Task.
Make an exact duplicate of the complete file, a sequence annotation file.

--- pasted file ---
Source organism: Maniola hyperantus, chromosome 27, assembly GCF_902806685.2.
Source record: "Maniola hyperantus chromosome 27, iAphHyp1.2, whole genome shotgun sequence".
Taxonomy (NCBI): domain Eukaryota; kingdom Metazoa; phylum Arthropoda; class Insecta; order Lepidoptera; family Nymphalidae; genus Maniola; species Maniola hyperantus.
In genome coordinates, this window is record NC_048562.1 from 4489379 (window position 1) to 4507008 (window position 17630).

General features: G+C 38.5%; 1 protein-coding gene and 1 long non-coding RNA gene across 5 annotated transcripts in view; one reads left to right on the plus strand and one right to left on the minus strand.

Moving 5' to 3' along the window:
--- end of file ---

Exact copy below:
Source organism: Maniola hyperantus, chromosome 27, assembly GCF_902806685.2.
Source record: "Maniola hyperantus chromosome 27, iAphHyp1.2, whole genome shotgun sequence".
Taxonomy (NCBI): domain Eukaryota; kingdom Metazoa; phylum Arthropoda; class Insecta; order Lepidoptera; family Nymphalidae; genus Maniola; species Maniola hyperantus.
In genome coordinates, this window is record NC_048562.1 from 4489379 (window position 1) to 4507008 (window position 17630).

General features: G+C 38.5%; 1 protein-coding gene and 1 long non-coding RNA gene across 5 annotated transcripts in view; one reads left to right on the plus strand and one right to left on the minus strand.

Moving 5' to 3' along the window: